Split-lot proposal meets opposition

Lake Avalon Rural Settlement residents spoke against a neighbor’s request to divide the lot at 5521 Beta Ave., Winter Garden, to allow for an additional home.

The 4.98-acre lot is located at 5521 Beta Ave., Winter Garden.
The 4.98-acre lot is located at 5521 Beta Ave., Winter Garden.
Courtesy photo
  • Southwest Orange
  • News
  • Share

During an Orange County community meeting Tuesday, April 2, at Hamlin Elementary School, residents in the Lake Avalon Rural Settlement voiced their displeasure for an applicant’s request for a split-lot in the area. 

Owner and applicant Angelo Fiorino is requesting to amend the Future Land Use Map designation from Rural Settlement 1/5 to Rural Settlement 1/2 to allow for minimum two-acre lots to provide one additional home.

The 4.98-acre lot is located at 5521 Beta Ave., Winter Garden. The amendment would allow for one additional single-family home to be built on the property.

The current zoning for the property is Citrus Rural District, which allows for half-acre lots, and the proposed zoning is restricted A-1 “to ensure that a home will not be built on less than two acres, because the A-1 zoning designation does allow for half-acre lots,” Sara Haid, Orange County case planner, said.

“We’re trying to keep the integrity of the neighborhood and the rural settlement by restricting it to two acres,” she said. 

The area surrounding the subject property primarily consists of single-family homes, with Orange County-owned land to the south.


Laurie Forrester, resident of the Lake Avalon Rural Settlement, said the one thing she always tries to communicate is that the settlement is different from any other rural settlement in Orange County. She said she pulled up every parcel in the settlement to find the exact acreage of the properties, and she believes if the applicant's proposal was approved, it would set a precedent from which the community will never recover. 

“Our ordinance to become the Lake Avalon Rural Settlement states, ‘The predominant designation shall be one-to-five to reflect the existing development is compatible,’” she said. “Predominant is, meaning as far as parcels, the greater number of parcels must be one to five. Currently, it is not. … Here’s the scary thing. Of all the parcels we have here, less than five acres represents 342 parcels. Greater than five acres is 96 parcels. … I took the land mass of all the greater parcels … The reality is that if everybody who had an eligible parcel split the parcel … that would mean that there would be 130 five-acre parcels in our rural settlement. That is still substantially less than 342 parcels. We’re the only rural settlement that says our predominance must be one-to-five. So, to turn around and tell me that you’re going to take a predominance of one-to-five, per say, and turn it into one-to-two is a major issue with all of us. … We will no longer be able to have the same quality and character of our rural settlement, because no one will be able to stop the next request and the next request and the next request.”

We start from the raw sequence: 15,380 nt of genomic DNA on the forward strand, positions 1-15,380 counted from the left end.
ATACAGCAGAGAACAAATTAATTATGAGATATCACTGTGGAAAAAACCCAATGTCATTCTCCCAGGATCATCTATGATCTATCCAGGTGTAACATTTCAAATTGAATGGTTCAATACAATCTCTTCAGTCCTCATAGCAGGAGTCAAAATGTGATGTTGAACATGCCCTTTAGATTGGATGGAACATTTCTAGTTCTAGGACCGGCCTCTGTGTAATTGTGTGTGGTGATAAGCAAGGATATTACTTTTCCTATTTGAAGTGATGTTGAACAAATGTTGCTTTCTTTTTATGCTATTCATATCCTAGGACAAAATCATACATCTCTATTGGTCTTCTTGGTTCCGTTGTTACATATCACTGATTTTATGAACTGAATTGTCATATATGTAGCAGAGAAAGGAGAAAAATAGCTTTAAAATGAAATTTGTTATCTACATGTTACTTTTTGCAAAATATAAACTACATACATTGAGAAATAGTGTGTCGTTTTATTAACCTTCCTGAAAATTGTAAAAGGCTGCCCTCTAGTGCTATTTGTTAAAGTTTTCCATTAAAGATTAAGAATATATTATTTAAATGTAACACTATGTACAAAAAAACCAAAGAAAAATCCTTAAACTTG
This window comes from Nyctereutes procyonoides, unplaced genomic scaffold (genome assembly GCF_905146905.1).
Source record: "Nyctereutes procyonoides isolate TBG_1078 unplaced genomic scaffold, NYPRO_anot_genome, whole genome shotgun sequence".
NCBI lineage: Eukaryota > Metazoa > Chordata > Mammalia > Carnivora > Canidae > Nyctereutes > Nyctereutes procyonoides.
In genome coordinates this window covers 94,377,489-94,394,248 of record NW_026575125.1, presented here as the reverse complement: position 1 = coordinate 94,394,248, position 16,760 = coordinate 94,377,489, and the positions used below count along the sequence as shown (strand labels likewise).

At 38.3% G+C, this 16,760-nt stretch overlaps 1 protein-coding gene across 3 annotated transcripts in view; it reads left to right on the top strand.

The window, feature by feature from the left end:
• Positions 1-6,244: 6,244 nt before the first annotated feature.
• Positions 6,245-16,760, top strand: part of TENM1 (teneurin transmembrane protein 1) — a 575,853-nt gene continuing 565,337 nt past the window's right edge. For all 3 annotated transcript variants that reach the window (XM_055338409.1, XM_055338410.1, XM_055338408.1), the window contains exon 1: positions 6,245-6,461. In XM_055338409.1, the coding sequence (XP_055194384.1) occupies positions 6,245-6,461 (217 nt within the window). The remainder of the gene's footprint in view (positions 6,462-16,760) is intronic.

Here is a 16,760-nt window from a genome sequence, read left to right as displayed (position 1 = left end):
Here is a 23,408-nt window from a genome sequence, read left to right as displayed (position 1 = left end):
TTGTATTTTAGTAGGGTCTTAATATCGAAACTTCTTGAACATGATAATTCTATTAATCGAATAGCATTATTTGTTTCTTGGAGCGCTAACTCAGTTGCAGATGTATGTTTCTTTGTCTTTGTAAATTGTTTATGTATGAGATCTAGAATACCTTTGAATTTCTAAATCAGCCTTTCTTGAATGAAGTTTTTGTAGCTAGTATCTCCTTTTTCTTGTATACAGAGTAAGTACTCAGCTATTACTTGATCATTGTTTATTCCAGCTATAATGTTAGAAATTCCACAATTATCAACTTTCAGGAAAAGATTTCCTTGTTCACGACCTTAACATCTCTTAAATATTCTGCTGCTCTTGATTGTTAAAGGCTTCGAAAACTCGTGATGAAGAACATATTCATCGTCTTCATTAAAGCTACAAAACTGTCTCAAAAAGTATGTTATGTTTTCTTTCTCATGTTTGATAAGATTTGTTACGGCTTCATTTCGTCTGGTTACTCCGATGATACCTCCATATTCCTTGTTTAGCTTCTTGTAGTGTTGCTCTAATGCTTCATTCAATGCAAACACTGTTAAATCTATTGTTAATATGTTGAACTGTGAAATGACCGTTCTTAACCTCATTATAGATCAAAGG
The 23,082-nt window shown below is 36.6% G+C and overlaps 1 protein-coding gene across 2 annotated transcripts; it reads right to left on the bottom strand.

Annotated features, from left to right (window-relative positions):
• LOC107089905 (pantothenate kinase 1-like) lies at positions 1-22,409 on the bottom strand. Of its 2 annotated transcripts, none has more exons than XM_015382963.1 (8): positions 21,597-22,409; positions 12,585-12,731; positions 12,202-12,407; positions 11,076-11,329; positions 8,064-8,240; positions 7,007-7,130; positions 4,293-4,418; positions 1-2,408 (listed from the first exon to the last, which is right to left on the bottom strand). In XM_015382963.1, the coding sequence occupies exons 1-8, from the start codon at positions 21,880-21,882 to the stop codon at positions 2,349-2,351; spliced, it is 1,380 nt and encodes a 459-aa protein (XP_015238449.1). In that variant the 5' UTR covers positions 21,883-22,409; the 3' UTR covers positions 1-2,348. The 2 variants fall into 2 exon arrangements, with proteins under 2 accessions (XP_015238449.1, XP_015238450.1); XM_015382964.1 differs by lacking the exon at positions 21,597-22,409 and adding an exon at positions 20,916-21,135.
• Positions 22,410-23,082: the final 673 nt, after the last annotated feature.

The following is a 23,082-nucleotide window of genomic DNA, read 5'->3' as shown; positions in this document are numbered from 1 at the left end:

“Most of the rural settlement is A-1, even though everybody is one per five” another resident said. “So, we’re all going to build a home on a half-acre; that’s not going to happen. The whole issue of the rural settlement is to be predominantly one home per five acres. This already has one home per five acres. That house has been there for 30 years. So, now, all of a sudden, they want to split it off and sell a lot, kind of like what everyone else has been trying to do, and will totally degrade the rural settlement, and we’re going to end up like the West Windermere Rural Settlement that you can’t even see as a rural settlement. … We’re desperately trying to protect what we have and not make any main changes to the one home per five acres and become more of an urban development than a rural settlement.”

Fiorino explained his reasoning for the request.

“I actually don’t need those two acres; I’ve never even walked down them,” he said. “So, I feel like I have to get rid of them or build another house for myself.”

Jason Sorensen, Orange County planner, said after speaking with District 1 Commissioner Nicole Wilson and residents in the Lake Avalon Rural Settlement, it is obvious the area is unique from the other settlements and may need more protection with a possible text amendment in Orange County code to not allow these types of applications.

Fiorino’s daughter said she has been helping her father throughout the process and spoke on his behalf regarding the request

“One thing I can say is from the beginning everyone has been more than helpful,” she said. “Never once have I heard that this wasn’t something good to try to do. I understand it’s our right to put in an application and do everything, but I had not heard anything negative like what I am hearing here right now. Had I had that information to share with him, we may or may not be here right now.”

The proposal next will go before the Planning and Zoning Commission for a public hearing Thursday, April 18, before moving on to a Board of County Commissioners meeting at a date to be determined.



Annabelle Sikes

News Editor Annabelle Sikes was born in Boca Raton and moved to Orlando in 2018 to attend the University of Central Florida. She graduated from UCF in May 2021 with a bachelor’s degree in journalism and a minor in sociology. Her past journalism experiences include serving as a web producer at the Orlando Sentinel, a reporter at The Community Paper, managing editor for NSM Today, digital manager at Centric Magazine and as an intern for the Orlando Weekly.

Latest News